A star cartoonist’s personal struggle

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A star cartoonist’s personal struggle

As many people know, among last year’s best-selling books in Korea was a series of comic books, “Enjoy Greek and Roman Myths as a Cartoon.” Few know, however, that the author behind the unexpected success suffers from an incurable illness, called Bechet’s disease.
Hong Eun-yeong, 40, has been fighting the malady for more than three years, while drawing the cartoons at her Busan home. “Finishing up one single book meant another 10 or more bedridden days,” Ms. Hong said. “I could say that I worked at the cost of my life.”
During a recent interview in Seoul, which she briefly visited earlier this month, Ms. Hong looked fatigued. When she talked about work, however, she shined again. “I could not let the sickness overwhelm me,” she said. “I could not stop drawing the cartoons, when I had the strength to hold the pen.”
Her efforts have paid off. The success of her cartoon depictions of Greek and Roman myths has brought her more than 3 billion won ($2.5 million) in royalties. She began publishing them in Nov. 2001; last month she produced her 18th volume.
In publishing circles, it’s estimated that the series has sold more than 10 million copies. The official figure from Ms. Hong’s publisher is five million copies, which would still make it the best-selling Korean comic book ever.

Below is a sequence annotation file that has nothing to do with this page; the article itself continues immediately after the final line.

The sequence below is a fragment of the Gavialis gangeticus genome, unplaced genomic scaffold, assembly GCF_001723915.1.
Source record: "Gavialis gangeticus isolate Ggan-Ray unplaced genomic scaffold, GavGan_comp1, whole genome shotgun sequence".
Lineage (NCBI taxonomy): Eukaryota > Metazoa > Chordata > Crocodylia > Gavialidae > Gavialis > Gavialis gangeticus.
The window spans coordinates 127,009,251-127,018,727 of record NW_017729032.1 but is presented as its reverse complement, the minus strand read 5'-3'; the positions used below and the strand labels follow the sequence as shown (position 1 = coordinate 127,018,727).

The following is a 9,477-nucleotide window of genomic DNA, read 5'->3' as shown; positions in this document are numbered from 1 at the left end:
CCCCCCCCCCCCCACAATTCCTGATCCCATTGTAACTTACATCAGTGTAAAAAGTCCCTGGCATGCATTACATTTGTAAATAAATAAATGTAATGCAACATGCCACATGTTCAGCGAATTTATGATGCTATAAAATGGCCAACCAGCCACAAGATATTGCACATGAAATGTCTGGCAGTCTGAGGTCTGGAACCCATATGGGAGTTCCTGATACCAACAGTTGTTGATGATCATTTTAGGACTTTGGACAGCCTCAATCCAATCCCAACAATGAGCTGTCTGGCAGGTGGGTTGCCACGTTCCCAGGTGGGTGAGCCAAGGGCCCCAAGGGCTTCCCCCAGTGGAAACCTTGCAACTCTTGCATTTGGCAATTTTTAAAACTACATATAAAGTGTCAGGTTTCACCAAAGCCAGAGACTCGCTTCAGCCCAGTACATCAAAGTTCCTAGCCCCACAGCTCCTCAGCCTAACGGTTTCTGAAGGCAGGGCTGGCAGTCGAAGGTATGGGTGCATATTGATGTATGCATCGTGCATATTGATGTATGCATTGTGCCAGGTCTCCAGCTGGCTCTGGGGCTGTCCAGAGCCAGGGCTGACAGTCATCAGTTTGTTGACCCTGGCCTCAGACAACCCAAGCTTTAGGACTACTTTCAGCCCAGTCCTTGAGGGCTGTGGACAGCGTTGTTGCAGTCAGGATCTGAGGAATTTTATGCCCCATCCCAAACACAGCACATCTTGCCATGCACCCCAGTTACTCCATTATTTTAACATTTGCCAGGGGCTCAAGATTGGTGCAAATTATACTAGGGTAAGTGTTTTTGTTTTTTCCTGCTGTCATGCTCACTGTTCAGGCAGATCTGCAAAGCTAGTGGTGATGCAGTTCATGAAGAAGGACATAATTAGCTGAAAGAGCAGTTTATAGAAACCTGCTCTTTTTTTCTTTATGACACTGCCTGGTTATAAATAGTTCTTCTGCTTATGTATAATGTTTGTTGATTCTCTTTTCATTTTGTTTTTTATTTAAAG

Success, however, has not made Ms. Hong rich, she said. “All I’ve got in my hands now is 10 million won,” she said.
Where did the money go? “I had to use part of the money to support my 16 apprentices, and the rest of it I gave to the needy,” she said. Cho Yeong-gi, 45, Ms. Hong’s husband and himself a cartoonist, added, “We lent, or more likely gave, the money to those who lost their jobs, or people whose businesses failed. We have no desire to save up money.”
Ms. Hong first learned of her illness in the summer of 2000. She went to see many doctors when various inflammations became unbearable.
It took time for doctors to diagnose her with Bechet’s disease, a chronic inflammatory ailment from which about 300 Koreans are known to suffer. The disease can endanger a patient’s life if the inflammation makes its way to the internal organs. Ms. Hong was told to take a break from work and stay in bed, and was prescribed strong medication.
“Back then, I never dreamed about my books selling this well,” Ms. Hong said. “I thought about giving up, but I couldn’t, thinking about the years it took for me to make up the characters.”
Her apprentices gave her massages; otherwise, she said, she would not have been able to move her fingers. “Her body was always swollen from the medication,” Mr. Cho said. “A few hours’ concentration exhausted her.”
Ms. Hong is set to wrap up her Greek and Roman myths project this year. Next, she plans a series on Chinese myths.
“Understanding myths is a critical step in understanding a country,” Ms. Hong said. “Chinese myths, in this sense, would be a big help to those who want to know China and oriental culture.”


by Lee Sang-eon
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